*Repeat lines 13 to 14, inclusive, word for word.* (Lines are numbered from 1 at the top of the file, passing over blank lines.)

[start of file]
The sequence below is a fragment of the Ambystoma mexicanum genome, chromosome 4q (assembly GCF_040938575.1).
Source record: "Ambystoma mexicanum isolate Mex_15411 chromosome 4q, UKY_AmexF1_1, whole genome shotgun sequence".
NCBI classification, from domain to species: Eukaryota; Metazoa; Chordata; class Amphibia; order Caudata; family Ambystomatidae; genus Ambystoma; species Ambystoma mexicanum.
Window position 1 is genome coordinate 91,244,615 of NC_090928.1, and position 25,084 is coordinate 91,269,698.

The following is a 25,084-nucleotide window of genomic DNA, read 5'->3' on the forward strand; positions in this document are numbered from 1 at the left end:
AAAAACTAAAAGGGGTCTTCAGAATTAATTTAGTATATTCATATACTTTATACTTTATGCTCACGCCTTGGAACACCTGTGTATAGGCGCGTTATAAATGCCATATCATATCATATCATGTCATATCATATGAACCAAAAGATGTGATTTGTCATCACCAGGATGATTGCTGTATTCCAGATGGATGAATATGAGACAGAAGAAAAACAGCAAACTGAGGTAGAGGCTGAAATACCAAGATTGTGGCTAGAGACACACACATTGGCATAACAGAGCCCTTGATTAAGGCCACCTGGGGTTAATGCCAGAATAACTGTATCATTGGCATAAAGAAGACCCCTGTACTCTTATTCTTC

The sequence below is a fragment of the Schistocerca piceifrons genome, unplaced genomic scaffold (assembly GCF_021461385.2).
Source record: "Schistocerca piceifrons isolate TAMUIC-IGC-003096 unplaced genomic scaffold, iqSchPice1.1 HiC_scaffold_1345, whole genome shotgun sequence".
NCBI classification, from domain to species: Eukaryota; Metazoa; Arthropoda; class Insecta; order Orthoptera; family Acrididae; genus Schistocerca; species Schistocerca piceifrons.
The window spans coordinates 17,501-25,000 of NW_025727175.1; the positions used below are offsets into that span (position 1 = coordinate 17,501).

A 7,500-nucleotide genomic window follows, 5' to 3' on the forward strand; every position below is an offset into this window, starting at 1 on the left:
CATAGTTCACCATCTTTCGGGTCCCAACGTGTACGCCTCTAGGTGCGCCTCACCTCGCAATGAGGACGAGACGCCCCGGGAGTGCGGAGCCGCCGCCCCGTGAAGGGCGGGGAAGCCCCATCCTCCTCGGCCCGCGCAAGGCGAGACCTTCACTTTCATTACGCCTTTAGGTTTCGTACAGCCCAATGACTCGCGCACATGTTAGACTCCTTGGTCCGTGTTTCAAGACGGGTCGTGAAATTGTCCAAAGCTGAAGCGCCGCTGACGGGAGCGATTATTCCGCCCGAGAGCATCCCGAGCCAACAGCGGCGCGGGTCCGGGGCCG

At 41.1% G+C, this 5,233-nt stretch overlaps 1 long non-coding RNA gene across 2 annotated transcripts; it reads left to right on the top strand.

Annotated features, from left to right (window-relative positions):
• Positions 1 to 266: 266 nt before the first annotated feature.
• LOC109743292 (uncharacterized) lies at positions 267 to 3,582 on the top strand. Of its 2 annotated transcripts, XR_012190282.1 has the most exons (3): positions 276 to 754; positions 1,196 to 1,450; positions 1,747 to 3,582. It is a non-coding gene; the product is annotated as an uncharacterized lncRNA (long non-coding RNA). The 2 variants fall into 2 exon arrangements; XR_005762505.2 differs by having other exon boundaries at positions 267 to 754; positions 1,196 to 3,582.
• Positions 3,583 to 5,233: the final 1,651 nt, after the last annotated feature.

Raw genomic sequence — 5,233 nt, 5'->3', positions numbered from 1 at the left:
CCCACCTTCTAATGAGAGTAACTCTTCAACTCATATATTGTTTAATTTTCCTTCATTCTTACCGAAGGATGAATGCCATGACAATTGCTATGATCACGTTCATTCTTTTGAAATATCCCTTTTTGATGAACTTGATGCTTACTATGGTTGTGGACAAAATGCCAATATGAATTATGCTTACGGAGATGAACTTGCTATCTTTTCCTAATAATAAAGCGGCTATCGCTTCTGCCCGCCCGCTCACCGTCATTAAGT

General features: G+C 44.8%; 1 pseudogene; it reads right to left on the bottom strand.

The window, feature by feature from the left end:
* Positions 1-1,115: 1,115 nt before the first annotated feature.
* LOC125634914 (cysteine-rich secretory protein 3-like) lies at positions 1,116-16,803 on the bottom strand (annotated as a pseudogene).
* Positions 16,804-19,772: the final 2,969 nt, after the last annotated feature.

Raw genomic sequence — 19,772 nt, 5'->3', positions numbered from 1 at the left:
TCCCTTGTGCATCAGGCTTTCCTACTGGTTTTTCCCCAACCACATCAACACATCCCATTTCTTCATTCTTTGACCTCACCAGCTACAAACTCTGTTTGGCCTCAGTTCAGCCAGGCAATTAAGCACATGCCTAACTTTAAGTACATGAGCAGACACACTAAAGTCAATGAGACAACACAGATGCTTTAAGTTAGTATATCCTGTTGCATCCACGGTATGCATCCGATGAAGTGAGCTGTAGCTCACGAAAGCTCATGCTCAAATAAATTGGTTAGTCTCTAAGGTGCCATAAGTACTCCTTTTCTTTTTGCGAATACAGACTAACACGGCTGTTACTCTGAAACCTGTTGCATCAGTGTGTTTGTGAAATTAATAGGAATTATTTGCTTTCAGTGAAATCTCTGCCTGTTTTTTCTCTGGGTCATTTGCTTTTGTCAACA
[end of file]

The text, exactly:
At 41.1% G+C, this 5,233-nt stretch overlaps 1 long non-coding RNA gene across 2 annotated transcripts; it reads left to right on the top strand.

Annotated features, from left to right (window-relative positions):